Here we are nearing the end of our Psummer Psalm Pseries. The Psalms is a very interesting collection of poetry authored by several different people. David’s named is on about half of the 150 Psalms, and today we come to the one written by Moses. It seems appropriate to remember a few details about Moses. He was the baby set out in a basket on the Nile watched by his sister, discovered by the Pharaoh’s daughter. At this time boys born to the enslaved Hebrews were to be drowned. Instead, Moses’ own mother is called to nurse him on behalf of Pharaoh’s daughter, and she raises him as her own. For forty years he is raised as a prince, but all that comes crashing down when he kills an Egyptian overseer beating a Jewish slave. He is forced to flee for his life and crosses a desert and is taken in by a Midianite priest after protecting his daughters from some shepherds. 3 times we see his sense of justice, leading him to fight for the one being unjustly treated. After another 40 years he encounters God in the burning bush and his life is led in another direction.
He goes back to Egypt and tells Pharaoh to let God’s people go. After the 10 plagues and that little incident at the Red Sea, the people escape. In the Sinai Desert Moses gets the 10 Commandments. Sin and grumbling and another 40 years is spent wandering in the desert, before Moses is taken to God just before the people of Israel enter the promised Land. Moses was a rather unique man, talking to God face to face as it were on many occasions.
He is also credited with writing the first 5 books of the Old Testament, Genesis to Deuteronomy, also called the Torah, or the Law. This Psalm is Moses way of sharing the rich history of not just his life or his nation’s, but the working of God for deliverance of His people from Creation to the end of time. Indeed, it starts with verses 1-3 are a reflection back to the beginning of it all in Genesis.
We are reminded in these verses of God’s greatness, His awesomeness, if you will. God is everlasting – always was and always will be. The encouragement is certainly to rely on this constancy that is God eternal in our life. He is called our “dwelling place” and it is significant to note that it extends way back to before time, before Creation. Moses even then had a sense of God’s eternal purpose of love and redemption. He recognized God’s creative act in each of our lives personally, and that in death we return to Him. His breath that He breathes in us at Creation is returned to Him.
Do you have this sense of God in your life? How awesome is your God? Do you see god clearly or are you coming to Him with mistrust and doubt. Sometimes “life” conspires against us and seems to push us at every chance to doom. Know this, that there is a force at work in this world that wants our destruction. 2 Corinthians 4 tells us that the “god of this world has blinded the eyes of the unbelieving”. We are involved in a spiritual warfare whether you realize it or not, and whether you believe it or not; but God has given us everything pertaining to life. He calls us and equips us and puts us into His service to “proclaim the kingdom of God is near”. I often refer to God as the Creator of the ends of the earth. I do that to remind us how great and awesome God is. The Bible challenges us to seek Him while He may be found; to cast your cares upon Him for He cares for you; to try Him and see that He is true. If you go home with anything today, go home with a renewed sense of how great is our God.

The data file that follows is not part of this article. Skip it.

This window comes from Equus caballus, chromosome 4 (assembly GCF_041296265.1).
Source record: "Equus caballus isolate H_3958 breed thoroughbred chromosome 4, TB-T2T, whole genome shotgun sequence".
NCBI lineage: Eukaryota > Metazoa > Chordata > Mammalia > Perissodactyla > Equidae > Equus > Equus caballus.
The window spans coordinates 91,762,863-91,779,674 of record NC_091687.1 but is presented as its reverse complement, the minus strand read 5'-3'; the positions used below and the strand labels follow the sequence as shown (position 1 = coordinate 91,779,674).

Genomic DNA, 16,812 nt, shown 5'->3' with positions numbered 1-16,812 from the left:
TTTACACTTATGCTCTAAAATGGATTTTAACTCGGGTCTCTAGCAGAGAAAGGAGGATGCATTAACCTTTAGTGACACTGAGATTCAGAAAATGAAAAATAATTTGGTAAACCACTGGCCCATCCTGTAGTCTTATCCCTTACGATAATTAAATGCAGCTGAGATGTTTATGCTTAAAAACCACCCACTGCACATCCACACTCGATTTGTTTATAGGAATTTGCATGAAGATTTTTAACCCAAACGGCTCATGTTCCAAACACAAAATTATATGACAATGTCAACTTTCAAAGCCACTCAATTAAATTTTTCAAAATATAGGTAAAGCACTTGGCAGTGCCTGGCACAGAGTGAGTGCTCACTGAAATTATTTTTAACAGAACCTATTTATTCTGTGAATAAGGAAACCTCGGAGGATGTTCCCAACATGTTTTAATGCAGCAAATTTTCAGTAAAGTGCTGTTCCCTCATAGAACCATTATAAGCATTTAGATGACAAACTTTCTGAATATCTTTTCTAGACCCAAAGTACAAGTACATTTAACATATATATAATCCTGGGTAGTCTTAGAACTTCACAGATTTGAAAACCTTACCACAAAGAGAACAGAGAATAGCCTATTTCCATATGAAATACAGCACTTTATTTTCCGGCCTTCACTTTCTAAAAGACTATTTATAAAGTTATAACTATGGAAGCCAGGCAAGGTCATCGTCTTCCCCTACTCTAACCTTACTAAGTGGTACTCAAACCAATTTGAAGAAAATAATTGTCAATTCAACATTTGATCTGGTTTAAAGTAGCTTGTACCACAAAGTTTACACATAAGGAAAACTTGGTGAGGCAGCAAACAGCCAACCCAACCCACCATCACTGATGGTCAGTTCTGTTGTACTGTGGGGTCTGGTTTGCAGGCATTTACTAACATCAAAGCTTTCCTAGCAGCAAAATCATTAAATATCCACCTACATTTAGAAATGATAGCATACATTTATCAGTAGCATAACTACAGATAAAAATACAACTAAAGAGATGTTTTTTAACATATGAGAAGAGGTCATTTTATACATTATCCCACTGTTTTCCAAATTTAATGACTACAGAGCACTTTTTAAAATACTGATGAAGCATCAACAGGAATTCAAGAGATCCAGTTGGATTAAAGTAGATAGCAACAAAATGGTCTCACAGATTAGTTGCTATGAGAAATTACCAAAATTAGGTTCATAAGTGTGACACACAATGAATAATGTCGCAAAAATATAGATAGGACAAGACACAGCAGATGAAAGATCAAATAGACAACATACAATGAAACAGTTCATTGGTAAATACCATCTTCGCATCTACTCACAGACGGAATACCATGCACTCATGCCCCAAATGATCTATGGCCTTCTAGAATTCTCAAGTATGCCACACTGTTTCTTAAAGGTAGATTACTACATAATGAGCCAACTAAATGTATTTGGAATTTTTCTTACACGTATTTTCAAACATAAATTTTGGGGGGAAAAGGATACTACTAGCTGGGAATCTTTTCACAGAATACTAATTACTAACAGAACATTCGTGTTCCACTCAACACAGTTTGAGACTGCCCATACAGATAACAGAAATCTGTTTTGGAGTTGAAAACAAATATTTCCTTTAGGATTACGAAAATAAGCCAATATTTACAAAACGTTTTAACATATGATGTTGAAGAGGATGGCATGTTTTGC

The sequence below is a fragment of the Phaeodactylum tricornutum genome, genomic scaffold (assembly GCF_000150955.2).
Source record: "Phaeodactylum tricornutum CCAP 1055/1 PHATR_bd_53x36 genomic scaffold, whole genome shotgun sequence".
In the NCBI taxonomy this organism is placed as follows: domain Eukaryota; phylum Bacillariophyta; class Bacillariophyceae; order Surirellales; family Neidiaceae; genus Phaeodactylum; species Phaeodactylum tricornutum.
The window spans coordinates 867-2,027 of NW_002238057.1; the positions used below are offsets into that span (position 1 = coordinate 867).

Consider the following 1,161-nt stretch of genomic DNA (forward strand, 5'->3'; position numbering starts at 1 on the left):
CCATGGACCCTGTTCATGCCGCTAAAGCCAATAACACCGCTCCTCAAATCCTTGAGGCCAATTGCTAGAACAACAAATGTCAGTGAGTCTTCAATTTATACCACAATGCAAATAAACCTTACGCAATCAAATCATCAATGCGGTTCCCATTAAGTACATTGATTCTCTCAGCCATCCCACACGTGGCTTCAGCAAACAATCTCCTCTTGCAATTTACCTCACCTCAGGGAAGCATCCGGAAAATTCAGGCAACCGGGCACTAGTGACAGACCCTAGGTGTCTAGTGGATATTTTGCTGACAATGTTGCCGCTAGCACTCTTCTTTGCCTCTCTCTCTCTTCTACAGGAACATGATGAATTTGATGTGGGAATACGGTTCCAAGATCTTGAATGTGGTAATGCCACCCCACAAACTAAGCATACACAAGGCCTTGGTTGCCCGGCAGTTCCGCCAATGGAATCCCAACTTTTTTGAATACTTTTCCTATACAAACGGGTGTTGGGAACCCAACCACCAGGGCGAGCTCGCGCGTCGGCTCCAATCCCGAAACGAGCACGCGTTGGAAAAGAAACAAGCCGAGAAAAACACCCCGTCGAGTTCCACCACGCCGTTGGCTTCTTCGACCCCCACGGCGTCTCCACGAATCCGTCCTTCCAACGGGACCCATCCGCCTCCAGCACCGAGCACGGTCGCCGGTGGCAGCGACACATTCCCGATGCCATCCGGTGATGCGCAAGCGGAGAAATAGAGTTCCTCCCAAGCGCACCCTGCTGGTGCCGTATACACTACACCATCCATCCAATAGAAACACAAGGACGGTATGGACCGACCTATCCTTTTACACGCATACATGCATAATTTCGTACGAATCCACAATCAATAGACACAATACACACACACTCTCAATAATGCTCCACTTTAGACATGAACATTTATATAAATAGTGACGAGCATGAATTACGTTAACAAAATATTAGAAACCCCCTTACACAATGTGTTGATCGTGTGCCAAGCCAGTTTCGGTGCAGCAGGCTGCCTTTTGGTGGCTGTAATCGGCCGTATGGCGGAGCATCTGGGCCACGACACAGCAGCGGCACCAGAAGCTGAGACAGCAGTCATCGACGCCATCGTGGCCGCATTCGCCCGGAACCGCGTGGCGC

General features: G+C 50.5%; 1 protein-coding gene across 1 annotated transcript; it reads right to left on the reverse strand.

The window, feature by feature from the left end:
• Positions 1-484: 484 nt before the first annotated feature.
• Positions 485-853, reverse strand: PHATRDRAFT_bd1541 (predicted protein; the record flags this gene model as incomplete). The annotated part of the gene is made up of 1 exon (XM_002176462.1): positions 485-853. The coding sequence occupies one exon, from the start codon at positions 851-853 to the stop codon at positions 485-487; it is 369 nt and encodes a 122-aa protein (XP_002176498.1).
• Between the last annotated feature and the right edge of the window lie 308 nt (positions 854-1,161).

As we see how great and awesome God is, we come to understand also His holiness. We see references to Noah and to the great damage sin brings. Understand the reference to a thousand years as maybe referring to the life span of people before the flood. Methuselah was just shy of 1,000 years, and it is but a few moments to God. A few verses later Moses references that life is now only 70 or 80 years; how much we have lost. Is it because of our propensity to sin that God shortened our lives? In the days of Noah, sin reigned, and God judged. In the days of slavery in Egypt God judged the Egyptians. In the years following, the fickle Israelites were judged, and so a generation wandered for 40 years until they were gone. I am sure this is in Moses’ thoughts as he writes these words, and yet how applicable to today with our own fickle hearts. It is strange that in spite of our sense of God, of seeing Him work wonders and miracles, of understanding that He is the Creator, that holiness is such a struggle. We don’t have the same sense of sin as they had in Israel. The Law was and is black and white. It was easy to know if you blew it. When they sinned they had specific things to do to show their repentance. There were sacrifices and rituals. We live in the Law of Love today, and it is much harder to know sometimes when we blow it. We read and know about the biggies: Sexual sins, capital crimes reflecting some of the 10 commandments, and physical sins against others; but what about things like gossip and slander; refusal to help those who need it or greed and selfishness. Some of these things are hard to pinpoint in our lives, and so we ask God to search us and try us.